A wicket-taking bowler like Cummins is a batter's nightmare and captain's pride

Trusting the process is all well and good but the ability to deliver when good batters are attacking is what separates fast-bowling greats from the herd

Ian Chappell
Ian Chappell
Pat Cummins wheels away in celebration after cleaning up Babar Azam, Australia vs Pakistan, 2nd Test, 2nd day, Melbourne, December 27, 2023

Pat Cummins wrapped up the second Test with a match haul of ten wickets, only the second Australia captain after Allan Border to do this  •  Getty Images and Cricket Australia

As Australia captain Pat Cummins cleverly dissected the Pakistan batting line-up to bring his team a tough victory in the second Test, I thought: what does it take to amass Test victims - lots of them?
I liken Cummins to the great former Australia fast bowler Dennis Lillee in both inspirational qualities and heart size. Lillee wanted to get batters out, to have their number. He says, "Fast bowling is a mental job as well as a physical one."
At the top of his mark, Lillee envisioned the ball flying through to keeper Rod Marsh, who'd take the delivery at head height standing back. That's what Lillee means when he talks about the mental side of fast bowling.
The spectacular delivery that Cummins produced to bowl Pakistan's Babar Azam - dismissing the opposition's best batter once again - reminded me of Lillee's greatness.
At the Oval in 1972 a firmly entrenched England wicketkeeper Alan Knott was displaying exceptional grit and determination. When England's ninth second-innings wicket fell for 356, we gathered to congratulate bowler Ashley Mallett. Lillee was having none of it and bellowed, "We can't let these ba*****s score any more runs."
At that stage England led by 241. Lillee then bowled the obstinate Knott for a well-compiled 63, leaving Australia to chase 242 for a famous victory. He didn't bowl Knott with pure pace - the delivery was nowhere near his fastest. Nor did he beat the bat with movement - the pitch by then was devoid of any green tinge. Lillee bowled Knott with sheer will power. He wanted the batter out.
Like Lillee, Cummins wanted Babar out.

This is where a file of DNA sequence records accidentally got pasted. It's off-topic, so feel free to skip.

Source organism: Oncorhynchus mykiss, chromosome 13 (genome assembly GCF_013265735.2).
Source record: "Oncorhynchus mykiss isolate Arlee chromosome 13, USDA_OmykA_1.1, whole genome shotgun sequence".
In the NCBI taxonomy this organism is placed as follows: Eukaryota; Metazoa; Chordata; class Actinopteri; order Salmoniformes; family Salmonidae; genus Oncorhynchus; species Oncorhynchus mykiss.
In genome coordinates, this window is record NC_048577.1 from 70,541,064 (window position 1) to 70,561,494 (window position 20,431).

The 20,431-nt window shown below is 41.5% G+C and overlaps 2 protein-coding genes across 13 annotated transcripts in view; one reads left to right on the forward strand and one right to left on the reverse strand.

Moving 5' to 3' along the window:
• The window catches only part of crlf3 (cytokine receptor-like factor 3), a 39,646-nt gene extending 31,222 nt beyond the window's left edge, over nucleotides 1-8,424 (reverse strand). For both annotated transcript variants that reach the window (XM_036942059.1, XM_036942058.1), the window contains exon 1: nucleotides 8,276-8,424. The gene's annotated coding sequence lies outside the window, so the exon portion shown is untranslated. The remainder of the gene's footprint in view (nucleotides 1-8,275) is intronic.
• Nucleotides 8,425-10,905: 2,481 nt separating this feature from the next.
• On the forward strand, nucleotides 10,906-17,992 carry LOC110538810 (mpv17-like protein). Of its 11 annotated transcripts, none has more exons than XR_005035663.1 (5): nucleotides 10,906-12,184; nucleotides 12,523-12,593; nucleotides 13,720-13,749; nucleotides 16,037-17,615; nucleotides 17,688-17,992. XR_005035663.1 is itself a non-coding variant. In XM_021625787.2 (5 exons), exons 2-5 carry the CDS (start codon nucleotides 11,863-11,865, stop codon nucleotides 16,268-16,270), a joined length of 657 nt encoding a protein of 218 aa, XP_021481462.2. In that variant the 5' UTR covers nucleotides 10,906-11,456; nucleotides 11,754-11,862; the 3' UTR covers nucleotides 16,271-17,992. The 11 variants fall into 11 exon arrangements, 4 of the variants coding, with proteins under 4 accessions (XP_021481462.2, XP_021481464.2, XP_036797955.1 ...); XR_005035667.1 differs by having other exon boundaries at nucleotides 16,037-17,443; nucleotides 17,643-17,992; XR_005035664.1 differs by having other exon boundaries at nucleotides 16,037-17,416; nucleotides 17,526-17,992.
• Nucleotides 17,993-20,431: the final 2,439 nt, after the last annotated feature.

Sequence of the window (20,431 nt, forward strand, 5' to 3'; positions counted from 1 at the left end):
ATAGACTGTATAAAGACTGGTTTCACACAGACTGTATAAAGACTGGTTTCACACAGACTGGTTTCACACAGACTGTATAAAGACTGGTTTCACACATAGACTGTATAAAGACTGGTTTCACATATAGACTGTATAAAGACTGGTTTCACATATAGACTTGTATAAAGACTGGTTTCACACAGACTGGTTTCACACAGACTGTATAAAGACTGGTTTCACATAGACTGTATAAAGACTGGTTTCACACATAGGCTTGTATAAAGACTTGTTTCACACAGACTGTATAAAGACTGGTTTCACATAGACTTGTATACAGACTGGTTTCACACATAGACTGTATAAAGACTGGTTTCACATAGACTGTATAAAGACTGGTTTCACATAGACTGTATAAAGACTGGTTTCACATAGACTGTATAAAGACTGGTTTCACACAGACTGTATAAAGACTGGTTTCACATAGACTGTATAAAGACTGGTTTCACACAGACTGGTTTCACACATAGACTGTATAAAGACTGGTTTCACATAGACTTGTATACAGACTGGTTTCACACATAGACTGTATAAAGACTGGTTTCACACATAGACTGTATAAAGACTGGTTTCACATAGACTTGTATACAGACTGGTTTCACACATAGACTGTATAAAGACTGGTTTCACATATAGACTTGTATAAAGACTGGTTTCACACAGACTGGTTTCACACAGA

It's terrific to bowl a top-class batter, but you also have to rely on the fielders taking catches. A good slip fielder's job is to catch the standard ones and occasionally add a blinder to his resumé . An excellent slip fielder should pouch around 90% of the catches that come his way.
Pakistan were never noted for their slip catching. I recall saying on commentary, "Inzamam-ul-Haq isn't at first slip because he's their best catcher." That applies to current Pakistan first-slip fielder Abdullah Shafique too, who has grassed eminently catchable chances in both Tests.
With the great improvement in modern bats it's not so much how you bowl - Test bowlers are skilful - but how you perform when a good batter is attacking. That's when the best bowlers come to the fore.
Then there is slip placement. If you are fortunate to have an excellent keeper, like Marsh, who had the widest range, both left and right, of any gloveman I saw standing back, then the slips can cover a lot of territory. That isn't the case in Australia with Pakistan or many other international teams.
At one point in their career the excellent Pakistan pace duo of Wasim Akram and Waqar Younis had claimed 60% of their Test and ODI wickets bowled or lbw. That's an outrageously high figure and suggests the two fast bowlers knew not to trust their own fielders.
With the great improvement in modern bats, it's not so much how you bowl - Test bowlers are skilful - but how you perform when a good batter is attacking. That's when the best bowlers come to the fore.
It's also when you need every bit of the mental fortitude that Lillee speaks about and Cummins exudes.
Occasionally I hear: "Adhere to the process and don't worry too much about the actual consequences."
Well, in Pakistan's case they beat the edge of the bat regularly at the MCG but also seemingly with resignation. And catches kept going down - chances that should have been taken and could have been crucial to the end result, because Pakistan had Australia four down and were back in contention.
Wickets are important. Just ask Cummins.
One of Lillee's great traits was that a batter had to overcome his enormous skill first, which was no easy feat. However, if he achieved that difficult task, he still had to outlast his iron will, which took a monumental effort.
On those hot, demanding days, give me a Lillee- or a Cummins-style character who cares only about not giving in and taking wickets rather than how the process feels.
That's why great fast bowlers like Lillee and Cummins are a captain's dream and a batter's nightmare.

Former Australia captain Ian Chappell is a columnist